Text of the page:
Why this is the most unpredictable – and exciting – Senedd election so far
Ifan Morgan Jones
Today the Senedd election campaign will (finally) enter full swing as the coronavirus restrictions on canvassing are lifted and parties un-suspend their campaigns following the death of Prince Philip on Friday.
Under such onerous circumstances, the Senedd elections may struggle to get into gear and capture the public’s interest. What may help this time however is that the contest is, perhaps for the first time since ‘99, a little more unpredictable.
In all previous elections, Labour have gone in so certain of victory that the only real question was how big a victory would it be – as few a 25 seats or as many as 30?
If polls are to believed Labour are set to be the largest party again this year but there are three factors that, I think, make this election much harder to call.
What will the turnout be?
The elections to Wales’ Parliament struggle to garner much media attention at the best of times and this has been reflected in some quite poor turnout of the years of between 38 and 46%.
The different levels of turnout at Senedd and Westminster elections have had a big influence on the results. Plaid Cymru voters do tend to turn out for Senedd elections in similar numbers to Westminster elections, while Conservative voters are much more enthused by Westminster elections than Senedd ones.
However this year it’s hard to know in which direction the turnout is going to go. Will the Covid-19 restrictions and disruptions to the campaign lead to a lower overall turnout?
Or could the higher salience of devolved issues due to the measures the Welsh Government have taken during the pandemic lead to many more voters turning out than expected?
The pandemic could also influence who turns out. Could more libertarian and conservatives voters, angered by what some see as a more heavy-handed approach to lockdowns in Wales, be motivated to come out?
Or could an army of appreciative Labour voters turn out to give Mark Drakeford their seal of approval? Could the independence of mind from Westminster that the Welsh Government has demonstrated over the past year motivate indy-supporting Plaid Cymru voters?
With majorities in the low thousands in even some of the safest Senedd seats, any big change in who turns out could have a huge domino effect across a number of close seats.
A lower or higher turnout than usual could shift the dial in quite a significant way.
Will Wales begin to act like its own political sphere?
I wrote a year ago that what ultimately decides Senedd elections isn’t what happens in Wales, but rather what happens in London.
The popularity of Labour and the Conservatives in Cardiff Bay will tend to rise and fall depending on their popularity at Westminster.
If that pattern continues on May 6 then Welsh Labour could be in for a bad night and there may be very little that they can do about it.
UK-wide polls since the end of January have shown the UK Government enjoying a ‘vaccine bounce’ and stretching to a 5-10 point lead over a Labour party that had previously drawn level.
The question at this Senedd election however will be whether people will be willing to judge the Welsh Government on its own successes and failings, separately from UK Labour.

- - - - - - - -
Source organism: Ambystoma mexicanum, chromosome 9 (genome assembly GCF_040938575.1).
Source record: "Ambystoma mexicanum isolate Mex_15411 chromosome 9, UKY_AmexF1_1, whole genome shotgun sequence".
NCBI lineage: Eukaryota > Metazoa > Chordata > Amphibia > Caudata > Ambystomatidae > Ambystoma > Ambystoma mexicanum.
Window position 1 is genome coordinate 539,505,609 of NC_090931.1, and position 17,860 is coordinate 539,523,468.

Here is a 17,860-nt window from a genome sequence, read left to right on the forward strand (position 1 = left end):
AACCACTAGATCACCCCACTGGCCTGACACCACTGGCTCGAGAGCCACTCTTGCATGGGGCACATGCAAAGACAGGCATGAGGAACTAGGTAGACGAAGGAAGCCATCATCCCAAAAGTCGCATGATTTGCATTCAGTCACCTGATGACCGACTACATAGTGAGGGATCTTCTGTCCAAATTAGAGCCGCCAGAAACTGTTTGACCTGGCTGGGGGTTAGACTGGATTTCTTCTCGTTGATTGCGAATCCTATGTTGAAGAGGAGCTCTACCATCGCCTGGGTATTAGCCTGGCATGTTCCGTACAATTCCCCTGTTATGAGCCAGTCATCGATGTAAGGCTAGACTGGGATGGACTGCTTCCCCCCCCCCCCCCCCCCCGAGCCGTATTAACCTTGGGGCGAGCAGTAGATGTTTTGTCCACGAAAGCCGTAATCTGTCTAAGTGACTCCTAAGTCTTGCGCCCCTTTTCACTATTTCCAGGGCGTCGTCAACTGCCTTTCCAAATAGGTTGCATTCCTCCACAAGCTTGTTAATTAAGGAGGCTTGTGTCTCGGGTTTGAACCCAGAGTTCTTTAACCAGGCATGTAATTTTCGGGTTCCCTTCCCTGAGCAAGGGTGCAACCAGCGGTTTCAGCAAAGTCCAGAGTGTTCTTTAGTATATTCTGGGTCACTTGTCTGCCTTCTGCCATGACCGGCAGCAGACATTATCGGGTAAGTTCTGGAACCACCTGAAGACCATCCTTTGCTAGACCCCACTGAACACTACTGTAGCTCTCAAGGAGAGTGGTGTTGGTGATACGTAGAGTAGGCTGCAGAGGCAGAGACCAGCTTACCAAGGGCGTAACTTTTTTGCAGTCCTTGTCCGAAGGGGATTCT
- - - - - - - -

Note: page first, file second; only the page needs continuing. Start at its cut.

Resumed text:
For the first time ever Welsh politics has not lacked for attention and publicity in the media, in Wales or across the UK. Everyone who hasn’t been living under a rock knows that Welsh Government have been in charge here and many will be familiar with what measures they’ve taken.
So who gets the ‘end of lockdown bounce’ in Wales – the Welsh Government or the UK Government?
Since the beginning of the year, two different polls have suggested both different eventualities – ICM giving Labour a clear lead and YouGov showing them almost neck and neck with the Conservatives.
There are a lot of marginal seats out there
The 2016 elections promised big things in terms of seat changes but at the end of the day only one seat did change hands – which was the Rhondda.
However Labour only held on by the skin of their teeth in many constituencies and if either of the two opposition parties – or both – do see a rise in support a lot of seats could change at once.
Nine seats – Llanelli, Vale of Glamorgan, Blaenau Gwent, Vale of Clwyd, Caerphilly, Gower, Wrexham, Cardiff West and Cardiff North – only need a 5% swing to change hands.
With UKIP no longer splitting the Conservative vote Labour probably need to increase their support on 2016 to keep all of these seats, a tough ask after 20 years in government.
The most likely result of the election at the moment – and we haven’t had the final polls – is a Labour victory in the 25-seat range.
It may well be that a few of these factors will cancel each other out – i.e. both Labour and the Conservatives will enjoy a ‘vaccine bounce’ from their own voters.
But it’s not hard to imagine that some of these factors could on the night lean heavily in favour of one party or another.
The real danger for the ruling Labour party is that Covid-19 causes an equal and opposite reaction from both ends.
That is, that their handling of the pandemic leads to a big turnout among those who think Wales would be better off handling its own affairs, giving Plaid Cymru a boost.
At the same time,a big backlash by those who have woken up to the reality of devolution and don’t like it, and go for the Conservatives as a protest vote.
Who knows how it will play out? At the moment, no one does, which is what makes this Senedd election a much more unpredictable and exciting one than usual.